Think about what type of activities you intend to participate in, and where, and check the small print for exclusions. You might need to pay a higher premium to cover that part of your trip.

Challenges and reviews

If your insurer denies your claim, you have the right to challenge their decision and ask for a review. The travel insurance industry is covered by the General Insurance Code of Practice, which gives access to a reasonably user-friendly review process.

If you do have cause to mount a challenge, it’s a good idea to seek independent legal advice, even if just for general guidance on how to manage the process.

Cautionary tales

The Australian Government's Smartraveller website has many cautionary tales about travellers with no insurance, inadequate insurance or who had insurance claims denied because they disregarded their policy’s terms and conditions, for example, drinking alcohol while under the legal age in their holiday destination.

Maurice Blackburn once acted for a client who suffered a collapsed lung while flying domestically in the USA. After hospital admission and surgery, the medical bill came to more than US$50,000. Fortunately, our client had travel insurance. When their insurer argued that a pre-existing condition had culminated in the collapsed lung, we were able to produce medical evidence to the contrary. As a result, the insurer paid the claim in full. Had our client not taken out travel insurance, the financial implications would have been dire.


Follow these steps to make sure you’re adequately covered and to avoid nasty travel surprises:

  • do your research and shop around
  • visit Choice to compare different policies
  • read the small print with a careful eye on definitions, exclusions and all terms and conditions
  • ask the insurer for clarification
  • ask about higher premium options to get the cover you need.

A holiday should be the time of your life, not the cause of crippling financial loss. Skimping on travel insurance can result in significant costs that can run into the tens of thousands, or more. Protect yourself and your family. Spend a little now — and save a lot later.

Kim Shaw is a principal in Maurice Blackburn's Melbourne office.

TOPIC: Insurance

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Kim Shaw

Maurice Blackburn Melbourne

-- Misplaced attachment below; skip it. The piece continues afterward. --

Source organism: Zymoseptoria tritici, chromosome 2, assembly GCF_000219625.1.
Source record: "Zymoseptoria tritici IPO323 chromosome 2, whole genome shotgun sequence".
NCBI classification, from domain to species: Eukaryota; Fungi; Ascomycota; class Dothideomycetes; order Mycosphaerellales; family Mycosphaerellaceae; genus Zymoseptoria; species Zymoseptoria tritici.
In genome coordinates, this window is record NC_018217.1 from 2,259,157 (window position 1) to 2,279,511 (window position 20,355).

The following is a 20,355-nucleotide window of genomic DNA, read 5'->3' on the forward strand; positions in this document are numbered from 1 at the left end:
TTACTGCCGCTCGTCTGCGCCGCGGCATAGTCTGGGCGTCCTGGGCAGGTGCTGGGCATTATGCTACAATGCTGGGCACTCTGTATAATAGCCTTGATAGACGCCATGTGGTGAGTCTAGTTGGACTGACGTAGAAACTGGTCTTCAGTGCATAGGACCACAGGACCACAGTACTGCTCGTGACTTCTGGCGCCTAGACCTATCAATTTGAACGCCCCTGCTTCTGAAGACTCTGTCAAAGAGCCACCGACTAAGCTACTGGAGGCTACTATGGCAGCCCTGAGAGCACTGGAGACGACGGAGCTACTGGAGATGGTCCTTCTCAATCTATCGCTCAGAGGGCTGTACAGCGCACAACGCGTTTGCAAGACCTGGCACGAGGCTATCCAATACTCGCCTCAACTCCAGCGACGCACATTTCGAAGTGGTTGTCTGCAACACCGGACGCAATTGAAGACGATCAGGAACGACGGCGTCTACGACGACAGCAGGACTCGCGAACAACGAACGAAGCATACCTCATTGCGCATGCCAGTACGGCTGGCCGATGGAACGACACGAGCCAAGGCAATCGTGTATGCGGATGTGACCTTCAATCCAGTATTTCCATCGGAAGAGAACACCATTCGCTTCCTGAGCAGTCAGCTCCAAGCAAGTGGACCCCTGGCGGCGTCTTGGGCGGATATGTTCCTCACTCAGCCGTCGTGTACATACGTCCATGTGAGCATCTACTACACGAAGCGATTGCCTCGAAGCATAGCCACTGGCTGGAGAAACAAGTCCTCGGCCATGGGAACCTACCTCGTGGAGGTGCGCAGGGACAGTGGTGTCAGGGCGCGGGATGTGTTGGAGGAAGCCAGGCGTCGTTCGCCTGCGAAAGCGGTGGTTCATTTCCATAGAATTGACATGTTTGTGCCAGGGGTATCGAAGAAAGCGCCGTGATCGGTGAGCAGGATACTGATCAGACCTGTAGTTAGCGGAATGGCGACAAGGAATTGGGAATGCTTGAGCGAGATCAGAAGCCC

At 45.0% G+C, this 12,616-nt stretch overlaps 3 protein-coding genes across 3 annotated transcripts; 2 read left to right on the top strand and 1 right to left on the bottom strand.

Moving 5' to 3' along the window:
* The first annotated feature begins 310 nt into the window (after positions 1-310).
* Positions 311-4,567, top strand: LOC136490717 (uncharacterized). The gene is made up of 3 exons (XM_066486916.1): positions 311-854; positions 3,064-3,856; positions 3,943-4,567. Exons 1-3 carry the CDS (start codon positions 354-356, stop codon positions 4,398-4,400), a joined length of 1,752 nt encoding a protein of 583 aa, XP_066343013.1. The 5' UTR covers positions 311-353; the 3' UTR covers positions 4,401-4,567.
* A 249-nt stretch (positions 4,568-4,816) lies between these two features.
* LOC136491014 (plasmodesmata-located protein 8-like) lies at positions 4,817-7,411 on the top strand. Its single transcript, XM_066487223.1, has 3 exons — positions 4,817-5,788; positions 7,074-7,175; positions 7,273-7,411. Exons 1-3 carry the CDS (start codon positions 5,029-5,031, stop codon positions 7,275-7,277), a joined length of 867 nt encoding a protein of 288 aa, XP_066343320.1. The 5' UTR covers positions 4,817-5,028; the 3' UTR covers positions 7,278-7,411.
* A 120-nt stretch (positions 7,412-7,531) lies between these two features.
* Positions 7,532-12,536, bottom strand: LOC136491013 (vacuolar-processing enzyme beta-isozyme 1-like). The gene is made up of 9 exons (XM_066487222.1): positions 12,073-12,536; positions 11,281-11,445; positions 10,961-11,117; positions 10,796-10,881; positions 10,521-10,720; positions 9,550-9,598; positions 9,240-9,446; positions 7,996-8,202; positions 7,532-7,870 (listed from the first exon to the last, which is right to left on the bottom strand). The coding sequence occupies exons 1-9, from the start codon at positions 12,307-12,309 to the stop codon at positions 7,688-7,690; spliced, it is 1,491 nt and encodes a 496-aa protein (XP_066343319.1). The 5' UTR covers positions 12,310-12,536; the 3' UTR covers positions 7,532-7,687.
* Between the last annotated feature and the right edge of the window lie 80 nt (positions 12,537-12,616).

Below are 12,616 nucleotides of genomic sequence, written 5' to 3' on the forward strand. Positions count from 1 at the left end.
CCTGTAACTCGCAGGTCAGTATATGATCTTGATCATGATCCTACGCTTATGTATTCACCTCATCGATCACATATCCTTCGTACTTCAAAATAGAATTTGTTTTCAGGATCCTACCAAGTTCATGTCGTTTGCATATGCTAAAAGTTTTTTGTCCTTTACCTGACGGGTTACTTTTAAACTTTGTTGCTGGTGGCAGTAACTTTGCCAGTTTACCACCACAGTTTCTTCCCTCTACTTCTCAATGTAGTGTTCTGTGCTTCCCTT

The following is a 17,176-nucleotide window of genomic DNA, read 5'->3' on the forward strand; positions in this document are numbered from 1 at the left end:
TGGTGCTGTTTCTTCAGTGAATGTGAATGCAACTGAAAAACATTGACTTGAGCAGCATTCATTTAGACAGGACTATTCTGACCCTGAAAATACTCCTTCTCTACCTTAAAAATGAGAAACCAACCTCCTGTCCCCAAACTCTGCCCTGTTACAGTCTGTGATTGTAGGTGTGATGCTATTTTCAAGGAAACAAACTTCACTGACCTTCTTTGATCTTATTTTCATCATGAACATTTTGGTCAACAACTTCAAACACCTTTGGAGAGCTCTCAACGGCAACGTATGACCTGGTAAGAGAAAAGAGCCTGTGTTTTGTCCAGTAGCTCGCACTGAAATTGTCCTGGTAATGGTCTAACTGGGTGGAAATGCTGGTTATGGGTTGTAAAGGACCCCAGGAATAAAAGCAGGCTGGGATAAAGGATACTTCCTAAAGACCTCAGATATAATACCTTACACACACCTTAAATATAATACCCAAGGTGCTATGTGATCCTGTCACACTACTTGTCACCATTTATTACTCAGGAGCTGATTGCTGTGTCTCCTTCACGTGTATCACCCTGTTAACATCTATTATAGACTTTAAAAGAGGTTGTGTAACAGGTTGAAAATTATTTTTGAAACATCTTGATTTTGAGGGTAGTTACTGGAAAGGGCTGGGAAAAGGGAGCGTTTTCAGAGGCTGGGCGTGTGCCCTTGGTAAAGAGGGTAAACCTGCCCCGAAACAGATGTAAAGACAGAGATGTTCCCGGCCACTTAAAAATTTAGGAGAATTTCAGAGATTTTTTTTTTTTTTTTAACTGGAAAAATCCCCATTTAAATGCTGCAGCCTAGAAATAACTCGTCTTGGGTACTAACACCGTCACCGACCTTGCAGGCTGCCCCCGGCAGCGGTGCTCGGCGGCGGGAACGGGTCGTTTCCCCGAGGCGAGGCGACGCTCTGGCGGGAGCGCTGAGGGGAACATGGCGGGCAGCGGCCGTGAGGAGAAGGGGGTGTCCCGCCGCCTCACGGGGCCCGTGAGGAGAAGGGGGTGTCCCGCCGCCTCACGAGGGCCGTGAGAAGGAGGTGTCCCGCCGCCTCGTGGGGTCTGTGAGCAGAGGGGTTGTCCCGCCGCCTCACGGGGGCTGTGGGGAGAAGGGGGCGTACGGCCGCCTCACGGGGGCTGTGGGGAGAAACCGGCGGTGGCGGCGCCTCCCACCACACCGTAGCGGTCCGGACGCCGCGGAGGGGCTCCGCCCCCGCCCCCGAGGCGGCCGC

Kim Shaw is an accredited personal injury specialist practising in superannuation and insurance claims in Maurice Blackburn’s Melbourne office. Kim has been with Maurice Blackburn since 1991 when she finished her articles, and she is very proud of her long association with the firm and their commitment to fighting for fair. Kim established Maurice Blackburn’s Ringwood office, and became a Principal Lawyer in 1999. With over 20 years of experience representing people with WorkCover claims, Kim now focuses solely on superannuation and insurance claims. Because many people with super claims also have WorkCover claims, Kim’s wealth of knowledge means she can provide comprehensive and practical legal advice for her clients. Kim has represented clients in a wide range of superannuation and insurance matters, including: non-disclosure claims litigating TPD benefits ranging from $25,000 to over $1million advising in matters where there is no insurance due to a failure by employers to pay compulsory superannuation, and recovery of income protection benefits and death benefits. Kim has also provided advice to clients in general insurance matters including in flood and mould matters. She is determined to fight hard for her clients against unfair and unreasonable decisions made by insurers and super funds, and understands the significant financial pressure and strain brought about by an injury, unexpected illness or disability.  “I am passionate about helping people know their rights and ensure they are receiving their lawful entitlements at a time of significant disruption and anxiety in their lives," says Kim. Workplace injuries don’t only create problems with work and job security; they affect families and relationships and create financial pressure. Kim understands that, and finds being able to help with financial compensation incredibly satisfying. “Naturally, a fantastic outcome on a difficult case or a settlement however small or large for a struggling client is terrific. I recall one client saying ‘now we won’t lose our family home’ and I was blessed to be able to play a part in that for her.” Kim is a Victorian co-convenor of Maurice Blackburn’s Women’s Network, where she actively supports women’s rights. As a busy lawyer and mother of three boys, Kim hopes she can be an inspiration to other women. Alongside her work as a lawyer, Kim is the former author of the WorkCover chapter in the Legal Practice Manual published by Monash University Law Faculty. She is a current member of the Juris Doctor Advisory Board/RMIT, is current Chair of the Personal Injury Advisory Committee at the Law Institute of Victoria, and she is committed to continually educating herself and other lawyers, especially the next generation of practitioners. She believes that the best possible advice and advocacy should be provided, and to be able to do that, skills and knowledge must be current, practical and relevant. “I very much enjoy mentoring younger lawyers and love to see their skills develop. Playing a small part in that is a privilege I am grateful to share.” Memberships & accreditations Law Institute of Victoria’s Personal Injury Law Advisory Committee Member Australian Litigation Lawyers Alliance member RMIT Graduate School of Business and Law Juris Doctor Advisory Board member Maurice Blackburn's Women's Network co-convenor ...